Before its acquisition of Marvel and Lucasfilm, Disney’s most successful live-action film franchise was Pirates of the Caribbean. When Curse of the Black Pearl was released in 2003, it was a surprise hit that not only kicked off a popular trilogy but gave Johnny Depp the most iconic role of his career. Six years after the lacklustre On Stranger Tides, a new screenwriter and director (or in this case, directors) take on the newest instalment of the franchise.
Pirates of the Caribbean: Salazar’s Revenge sees Jack Sparrow being hunted down by Spanish pirate hunter Salazar (Javier Bardem), who he previously trapped with his ghost crew in the Devil’s Triangle. In order to defeat him, Sparrow reluctantly teams up with young astronomer Carina (Kaya Scodelario) and Henry (Brenton Thwaites) to find the Trident of Poseidon, which the latter wishes to use to free his father, Will Turner (Orlando Bloom).
After the third film, it seems strange to revisit the franchise. The original trilogy had the awkward yet endearing love triangle between Sparrow, Will and Elizabeth Swann (Keira Knightley), as well as a story that had reached its smart though heartbreaking conclusion. When On Stranger Tides was released, it was criticised for the lack of originality and direction, as well as excessive special effects. However, it became the fourth film by Disney to earn over $1bn at the box office, showing that it still had the magic to bring in audiences, as well as a bankable star.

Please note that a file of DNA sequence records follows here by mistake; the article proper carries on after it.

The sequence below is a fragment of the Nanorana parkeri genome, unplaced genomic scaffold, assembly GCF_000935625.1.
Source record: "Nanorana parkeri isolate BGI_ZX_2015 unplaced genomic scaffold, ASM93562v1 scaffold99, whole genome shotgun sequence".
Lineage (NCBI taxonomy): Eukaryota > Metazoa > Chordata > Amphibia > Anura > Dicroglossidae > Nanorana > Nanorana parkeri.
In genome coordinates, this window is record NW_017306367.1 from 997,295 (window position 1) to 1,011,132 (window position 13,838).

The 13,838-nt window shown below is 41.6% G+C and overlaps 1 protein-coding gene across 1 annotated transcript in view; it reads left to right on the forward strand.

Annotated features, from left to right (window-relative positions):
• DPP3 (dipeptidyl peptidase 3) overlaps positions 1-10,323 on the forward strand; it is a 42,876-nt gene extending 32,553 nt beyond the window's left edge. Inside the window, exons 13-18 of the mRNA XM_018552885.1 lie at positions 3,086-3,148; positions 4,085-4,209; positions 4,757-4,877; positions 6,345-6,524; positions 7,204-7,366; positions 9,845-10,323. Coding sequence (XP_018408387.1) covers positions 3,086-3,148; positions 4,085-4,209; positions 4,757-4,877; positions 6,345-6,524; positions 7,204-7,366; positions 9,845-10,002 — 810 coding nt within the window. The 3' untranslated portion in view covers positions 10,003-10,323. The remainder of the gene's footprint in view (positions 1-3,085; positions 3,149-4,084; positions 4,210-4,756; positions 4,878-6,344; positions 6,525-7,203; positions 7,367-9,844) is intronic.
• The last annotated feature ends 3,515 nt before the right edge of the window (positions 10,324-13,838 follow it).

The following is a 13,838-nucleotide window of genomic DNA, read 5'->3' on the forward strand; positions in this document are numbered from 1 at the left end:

With the fifth instalment, Rush Hour 2 screenwriter Jeff Nathanson revisits the original trilogy in order to bring its story full circle, which is sure to appeal to fans of the first three films who want to see the happy ending between Will and Elizabeth, and revive the formula that contributed to the success of the franchise.
However, there are glaringly noticeable negatives: a smart, beautiful female character that is regarded to an object of unwanted lust and ignorant comedy, additional cast members who end up as cameos, and an all-too-familiar plot. Given that there have already been four films to even out these issues, these are things that the directors Joachim Rønning and Espen Sandberg should have picked up and ones that audiences will undoubtedly notice.
Nonetheless, this film brings back the fun factor of the franchise. Having worked on 2012 Academy Award nominee Kon-Tiki, Rønning and Sandberg make the most of a limited budget by keeping the plot simple and incorporating fanatical elements without overindulgence.
Depp drives the action and comedic moments, while there are creative, fast-paced action sequences that bring back the thrill of the adventure. In comparison, Geoffrey Rush has a more endearing role as Captain Barbossa. While his character has a slight antagonistic edge, he has evolved into a more mature character that provides a better foil for the consistently irresponsible Jack Sparrow. Of the newbies, Bardem is menacing as Salazar and Scodelario brings a level of sass and maturity as the educated Carina, while the dashing, baby-faced Thwaites reminds audiences of Orlando Bloom in The Curse of the Black Pearl.
Overall, Pirates of the Caribbean: Salazar’s Revenge has everything that a summer blockbuster has to offer: comedy, fun, action and Jack Sparrow. It definitely marks a return to form and offers a promising direction for future instalments.
Director: Joachim Rønning, Espen Sandberg
Stars: Johnny Depp, Javier Bardem, Geoffrey Rush, Kaya Scodelario, Brenton Thwaites
Runtime: 129 minutes